Still according to the German judgment — and thus the declarations of defendant Nils Donath — Abu Ubaida/Boutahar was succeeded as security chief in Aleppo by a man identified as ‘Abu Mohamed Franzi’. This Frenchman, Donath told, had served as bodyguard for Umar as-Shishani, the former leader of ‘Katibat al-Muhajireen’ who soon became the overall military commander of Islamic State in Syria. In his confessions, Donath spoke about a large gathering in March 2014 on a military airport near the city of al-Bab, where hundreds of fighters pledged their oath of allegiance to Islamic State leader Abu Bakr al-Baghdadi. They did so in the hands of a Saudi judge who had arrived there with as-Shishani, and for whom the Frenchman ‘Abu Mohamed Franzi’ seemed to serve as bodyguard too. It is very likely that this ‘Abu Mohamed Franzi’ was the very same person as the ‘Abu Mohamed al-Faransi’ mentioned above as the one-time prison chief in Sheikh Najjar.
This French successor of Abu Ubaida/Boutahar must have been Salim Benghalem, one of the most notorious Frenchmen within Islamic State. He has a profile that matches the function and is known as ‘Abu Mohamed al-Faransi’. Together with Mehdi Nemmouche (the perpetrator of the terrorist attack against the Jewish Museum in Brussels on 24 May 2014), Benghalem served as a warder for the four French hostages (Didier François, Edouard Elias, Nicolas Hénin and Pierre Torres) in a prison in Aleppo between July and December 2013. He was described as “Nemmouche’s superior” and “a professional veteran of the Jihad who had patiently climbed the ladder of Islamic State”. According to a memo from the French internal security service DGSI, quoted by Le Monde, Benghalem has also belonged to the religious police and acted as an executioner at an Islamic court in al-Bara near Aleppo.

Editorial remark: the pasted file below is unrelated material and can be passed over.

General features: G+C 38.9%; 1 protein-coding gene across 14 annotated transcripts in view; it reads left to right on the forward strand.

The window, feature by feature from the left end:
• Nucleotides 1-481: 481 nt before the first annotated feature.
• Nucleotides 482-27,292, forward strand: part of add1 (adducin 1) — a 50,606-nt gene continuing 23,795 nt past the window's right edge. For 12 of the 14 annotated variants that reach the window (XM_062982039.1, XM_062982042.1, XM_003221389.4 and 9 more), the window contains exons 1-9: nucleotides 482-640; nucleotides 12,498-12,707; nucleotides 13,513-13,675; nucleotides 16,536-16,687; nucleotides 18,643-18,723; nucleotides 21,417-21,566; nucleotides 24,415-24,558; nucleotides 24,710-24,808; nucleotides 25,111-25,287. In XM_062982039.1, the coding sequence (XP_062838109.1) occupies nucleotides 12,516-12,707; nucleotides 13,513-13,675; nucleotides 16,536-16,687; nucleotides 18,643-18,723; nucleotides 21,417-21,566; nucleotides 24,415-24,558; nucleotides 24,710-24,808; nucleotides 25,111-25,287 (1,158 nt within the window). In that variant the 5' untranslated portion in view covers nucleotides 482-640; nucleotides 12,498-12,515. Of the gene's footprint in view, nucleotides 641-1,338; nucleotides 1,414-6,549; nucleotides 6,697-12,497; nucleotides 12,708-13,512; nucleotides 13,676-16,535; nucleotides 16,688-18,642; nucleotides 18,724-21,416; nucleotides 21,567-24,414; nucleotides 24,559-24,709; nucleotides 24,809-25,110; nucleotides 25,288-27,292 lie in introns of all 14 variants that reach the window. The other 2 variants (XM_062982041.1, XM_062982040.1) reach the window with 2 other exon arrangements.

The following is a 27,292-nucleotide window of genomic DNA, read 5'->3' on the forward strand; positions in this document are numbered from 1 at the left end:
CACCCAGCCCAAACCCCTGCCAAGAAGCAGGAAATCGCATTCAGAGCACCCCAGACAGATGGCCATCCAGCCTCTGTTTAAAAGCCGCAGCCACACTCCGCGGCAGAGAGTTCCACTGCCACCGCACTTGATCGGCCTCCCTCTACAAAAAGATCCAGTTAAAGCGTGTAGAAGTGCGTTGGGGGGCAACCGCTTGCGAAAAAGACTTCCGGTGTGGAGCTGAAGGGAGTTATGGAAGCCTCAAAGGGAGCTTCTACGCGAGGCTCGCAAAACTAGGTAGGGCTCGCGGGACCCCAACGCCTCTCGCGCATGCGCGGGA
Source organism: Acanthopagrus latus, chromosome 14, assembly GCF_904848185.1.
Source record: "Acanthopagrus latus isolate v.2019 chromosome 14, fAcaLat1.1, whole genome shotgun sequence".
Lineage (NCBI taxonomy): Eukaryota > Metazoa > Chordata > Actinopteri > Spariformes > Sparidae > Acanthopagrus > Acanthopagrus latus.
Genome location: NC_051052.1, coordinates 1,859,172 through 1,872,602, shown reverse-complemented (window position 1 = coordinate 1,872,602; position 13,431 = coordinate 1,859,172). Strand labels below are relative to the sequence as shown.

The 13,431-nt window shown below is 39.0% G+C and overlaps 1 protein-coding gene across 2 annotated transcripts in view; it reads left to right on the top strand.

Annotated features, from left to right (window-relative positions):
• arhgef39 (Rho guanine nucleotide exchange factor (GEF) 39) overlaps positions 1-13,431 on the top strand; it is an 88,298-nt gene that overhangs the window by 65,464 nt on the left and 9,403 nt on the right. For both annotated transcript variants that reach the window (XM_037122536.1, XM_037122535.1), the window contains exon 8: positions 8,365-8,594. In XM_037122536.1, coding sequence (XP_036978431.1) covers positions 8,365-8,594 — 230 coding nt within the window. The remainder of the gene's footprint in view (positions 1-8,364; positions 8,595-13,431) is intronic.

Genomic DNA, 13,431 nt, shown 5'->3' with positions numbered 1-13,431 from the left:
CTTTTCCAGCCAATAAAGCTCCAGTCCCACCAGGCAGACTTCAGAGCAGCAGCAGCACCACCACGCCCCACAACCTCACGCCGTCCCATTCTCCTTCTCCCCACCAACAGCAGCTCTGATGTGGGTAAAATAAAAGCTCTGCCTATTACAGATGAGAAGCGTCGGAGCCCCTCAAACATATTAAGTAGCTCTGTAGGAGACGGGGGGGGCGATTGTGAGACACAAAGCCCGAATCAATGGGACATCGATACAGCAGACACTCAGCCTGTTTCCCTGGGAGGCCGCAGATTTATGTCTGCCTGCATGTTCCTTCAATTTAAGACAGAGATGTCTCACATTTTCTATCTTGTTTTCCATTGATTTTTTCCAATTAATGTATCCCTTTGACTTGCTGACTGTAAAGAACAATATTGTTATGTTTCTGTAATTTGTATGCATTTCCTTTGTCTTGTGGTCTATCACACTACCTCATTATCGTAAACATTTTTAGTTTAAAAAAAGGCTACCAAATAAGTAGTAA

When the United States Treasury Department added the above-mentioned Umar as-Shishani to its list of ‘Specially Designated Global Terrorists’ in September 2014, it did so simultaneously with Benghalem — Shishani’s one time bodyguard, if it’s him who has indeed replaced Abu Ubaida/Boutahar.
At last week’s terrorism trial in Brussels, a man who has admitted a beheading in Syria was sentenced to five years in jail. But the judge didn’t listen to the plea of the public prosecutor to arrest him on the spot. So the man could freely walk out.
Iliass Khayari is a 25 year old Muslim born in Brussels. In December 2012, he left for Syria, apparently sent by Jean-Louis Denis. Denis is a notorious recruiter initially siding with Shariah4Belgium, but later also active in the network of Khalid Zerkani, the man who has recruited three of the perpetrators of the Paris and Brussels attacks. Khayari stayed only half a year in Syria. He returned to Belgium in June 2013 after being hit by a bullet, causing him a pneumothorax and a fractured upper arm.